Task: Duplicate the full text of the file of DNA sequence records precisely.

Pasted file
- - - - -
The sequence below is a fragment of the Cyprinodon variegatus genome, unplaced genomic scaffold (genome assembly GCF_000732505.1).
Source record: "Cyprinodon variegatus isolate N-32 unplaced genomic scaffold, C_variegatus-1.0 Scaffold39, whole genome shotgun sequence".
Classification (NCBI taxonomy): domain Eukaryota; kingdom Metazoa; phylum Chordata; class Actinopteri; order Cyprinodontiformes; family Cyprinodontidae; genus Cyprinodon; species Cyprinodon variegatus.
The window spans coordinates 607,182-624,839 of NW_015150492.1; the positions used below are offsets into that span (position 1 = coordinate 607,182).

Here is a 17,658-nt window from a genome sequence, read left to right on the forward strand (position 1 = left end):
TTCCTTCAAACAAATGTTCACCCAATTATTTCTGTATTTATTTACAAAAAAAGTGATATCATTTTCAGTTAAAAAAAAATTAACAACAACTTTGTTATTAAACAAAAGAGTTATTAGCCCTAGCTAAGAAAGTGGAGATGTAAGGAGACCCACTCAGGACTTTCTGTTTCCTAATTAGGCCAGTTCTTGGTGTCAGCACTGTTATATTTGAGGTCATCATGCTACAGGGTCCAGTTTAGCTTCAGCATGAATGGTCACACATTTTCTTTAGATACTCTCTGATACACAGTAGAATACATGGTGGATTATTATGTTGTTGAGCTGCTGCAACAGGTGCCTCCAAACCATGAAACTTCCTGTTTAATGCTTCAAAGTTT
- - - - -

The sequence below is a fragment of the Cyprinodon variegatus genome, unplaced genomic scaffold (genome assembly GCF_000732505.1).
Source record: "Cyprinodon variegatus isolate N-32 unplaced genomic scaffold, C_variegatus-1.0 Scaffold39, whole genome shotgun sequence".
Classification (NCBI taxonomy): domain Eukaryota; kingdom Metazoa; phylum Chordata; class Actinopteri; order Cyprinodontiformes; family Cyprinodontidae; genus Cyprinodon; species Cyprinodon variegatus.
The window spans coordinates 607,182-624,839 of NW_015150492.1; the positions used below are offsets into that span (position 1 = coordinate 607,182).

Here is a 17,658-nt window from a genome sequence, read left to right on the forward strand (position 1 = left end):
TTCCTTCAAACAAATGTTCACCCAATTATTTCTGTATTTATTTACAAAAAAAGTGATATCATTTTCAGTTAAAAAAAAATTAACAACAACTTTGTTATTAAACAAAAGAGTTATTAGCCCTAGCTAAGAAAGTGGAGATGTAAGGAGACCCACTCAGGACTTTCTGTTTCCTAATTAGGCCAGTTCTTGGTGTCAGCACTGTTATATTTGAGGTCATCATGCTACAGGGTCCAGTTTAGCTTCAGCATGAATGGTCACACATTTTCTTTAGATACTCTCTGATACACAGTAGAATACATGGTGGATTATTATGTTGTTGAGCTGCTGCAACAGGTGCCTCCAAACCATGAAACTTCCTGTTTAATGCTTCAAAGTTT